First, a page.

Fig. 4. Optical microscopy images of the unfibrillated (left) and fibrillated samples after one, two, and three passes in the ultrafine friction grinder (from left to right, respectively)

The reason for the higher aptitude of unbleached softwood to undergo fibrillation was most probably related to the role of amorphous lignin and the difference in hemicellulose content compared to the bleached counterpart. The unbleached softwood pulp had a higher hemicellulose content and charge (Table 1). These factors are known to contribute to the easier fibrillation of lignin containing kraft pulps (Solala et al. 2011). Also the remaining lignin could counteract recombination reactions between cellulose molecules and therefore improve loosening of fibers in water suspension.

Rheological Properties

When fiber fracture takes place in the primary (P) and secondary (S1-S2) wall layers and fibers start to unravel, both the inter-fiber bonding and the water retention capacity increase. Fibrils and fibril bundles probably unraveled from the secondary wall layers of the softwood pulp fibers. These fibrils formed a stronger network structure, which caused the notable increase in the apparent viscosity, as well as in water retention values (Figs. 5 and 6). UBSKP displayed the most significant increase in the apparent viscosity after the first pass, with relatively low energy consumption. Grinding of stiff mechanical fibers from TMP and CTMP produced fiber fragments and less fibrillated lignin-rich particles in the beginning of the process with a significantly weaker swelling ability. TMP fibrillation was especially poor, which resulted in a heterogeneous material characterized by low water retention value and low apparent viscosity. Instead, the CTMP formed a more fibrillated structure after a couple of grinding passes and had a higher water retention value (Fig. 6) after three grinding passes; this WRV increased to the level of the bleached softwood kraft pulp. WRV has been shown to correlate well with the fibrillar content of the mechanical pulp fines (Luukko and Maloney 1999). The result was also emphasized due to the static measurement method used. As the well-fibrillated CTMP pulp was packed densely above the membrane, it started to control dewatering. Therefore, the penetration speed of the remaining free water above the filter decreased and was slower through the membrane on to the absorbing blotter paper.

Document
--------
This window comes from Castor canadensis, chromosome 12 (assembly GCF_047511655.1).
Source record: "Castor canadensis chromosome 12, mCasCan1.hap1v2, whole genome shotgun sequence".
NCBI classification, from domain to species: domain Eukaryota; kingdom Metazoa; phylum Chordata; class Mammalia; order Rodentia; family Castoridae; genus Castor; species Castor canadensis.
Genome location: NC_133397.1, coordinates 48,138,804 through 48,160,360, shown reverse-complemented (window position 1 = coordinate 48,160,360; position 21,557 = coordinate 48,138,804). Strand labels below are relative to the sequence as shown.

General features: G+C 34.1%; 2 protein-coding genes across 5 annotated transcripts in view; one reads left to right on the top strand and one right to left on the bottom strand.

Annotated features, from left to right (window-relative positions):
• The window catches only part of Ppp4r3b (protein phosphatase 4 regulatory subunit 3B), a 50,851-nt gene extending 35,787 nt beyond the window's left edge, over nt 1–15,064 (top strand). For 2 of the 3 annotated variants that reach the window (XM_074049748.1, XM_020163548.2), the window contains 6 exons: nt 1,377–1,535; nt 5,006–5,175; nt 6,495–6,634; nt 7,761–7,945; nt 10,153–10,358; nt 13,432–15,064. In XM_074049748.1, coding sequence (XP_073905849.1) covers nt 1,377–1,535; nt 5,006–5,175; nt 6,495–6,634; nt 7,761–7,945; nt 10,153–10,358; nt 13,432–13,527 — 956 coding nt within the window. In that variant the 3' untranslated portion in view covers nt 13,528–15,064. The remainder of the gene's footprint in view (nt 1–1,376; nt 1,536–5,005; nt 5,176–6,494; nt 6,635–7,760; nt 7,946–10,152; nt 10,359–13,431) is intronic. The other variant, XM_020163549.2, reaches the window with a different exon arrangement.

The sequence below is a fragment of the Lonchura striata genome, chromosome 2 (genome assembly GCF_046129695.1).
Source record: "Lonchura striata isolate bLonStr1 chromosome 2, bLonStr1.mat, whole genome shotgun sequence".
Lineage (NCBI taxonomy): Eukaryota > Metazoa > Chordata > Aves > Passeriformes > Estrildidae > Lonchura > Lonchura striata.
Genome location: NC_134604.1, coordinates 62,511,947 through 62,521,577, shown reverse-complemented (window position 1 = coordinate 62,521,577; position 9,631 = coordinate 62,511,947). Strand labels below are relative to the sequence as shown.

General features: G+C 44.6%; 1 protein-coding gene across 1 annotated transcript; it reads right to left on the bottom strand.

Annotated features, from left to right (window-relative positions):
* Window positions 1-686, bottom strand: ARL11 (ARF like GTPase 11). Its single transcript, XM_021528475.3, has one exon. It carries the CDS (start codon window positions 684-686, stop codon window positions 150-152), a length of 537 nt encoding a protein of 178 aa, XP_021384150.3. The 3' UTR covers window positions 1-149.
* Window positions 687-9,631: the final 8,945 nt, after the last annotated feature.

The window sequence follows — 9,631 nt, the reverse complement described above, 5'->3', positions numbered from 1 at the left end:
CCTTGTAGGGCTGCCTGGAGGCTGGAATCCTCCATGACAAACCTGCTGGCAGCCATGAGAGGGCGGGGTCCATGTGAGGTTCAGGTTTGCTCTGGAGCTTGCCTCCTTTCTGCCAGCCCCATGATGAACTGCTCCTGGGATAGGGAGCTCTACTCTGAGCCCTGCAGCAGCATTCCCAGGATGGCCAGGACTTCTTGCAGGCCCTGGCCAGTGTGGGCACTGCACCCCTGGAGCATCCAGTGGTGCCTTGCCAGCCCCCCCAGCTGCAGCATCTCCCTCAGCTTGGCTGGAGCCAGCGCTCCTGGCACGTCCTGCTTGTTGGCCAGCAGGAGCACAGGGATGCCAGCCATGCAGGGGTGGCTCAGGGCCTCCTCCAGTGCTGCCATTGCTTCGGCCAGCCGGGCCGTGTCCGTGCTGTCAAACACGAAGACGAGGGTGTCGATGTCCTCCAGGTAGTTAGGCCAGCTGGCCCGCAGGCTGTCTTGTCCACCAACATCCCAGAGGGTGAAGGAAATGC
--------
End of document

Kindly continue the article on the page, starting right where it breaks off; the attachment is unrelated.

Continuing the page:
The apparent viscosity of fibrillated kraft pulps started to decrease after a certain amount of grinding energy consumption. The results were similar at the low 0.5 rpm and the higher 10 rpm shear rates used in the measurement. This phenomenon could be explained by the shortening of fibers and fibril bundles, which results in a weaker fiber network. The network could be analyzed in terms of percolation theory, meaning the likelihood of fibers being connected decreased in a given concentration (Siqueira et al. 2010). When neighboring particles are linked by bonds they form a web-like structure and the percolation threshold is reached. Therefore the reinforcing effect of fibrillated cellulosic materials is a result of the interaction of fibers and fibrils as well as the formation of a rigid web-like structure. At this point, the internal resistance to fluid flow begins to decrease as the network structure begins to weaken under high shear and compression caused by grinding. The aspect ratio, meaning the ratio of fiber length to diameter, decreases, and the appearance of fibrous particles changes from relatively branched and entangled forms to shorter and separate single fibrils. Solala et al. (2011) showed that the degree of polymerization (DP) decreased after several passes through the grinder reflecting lower viscosity. This decrease in the DP values together with the decreased aspect ratio could also support the findings of the non-linear behaviour of the apparent viscosity in this study.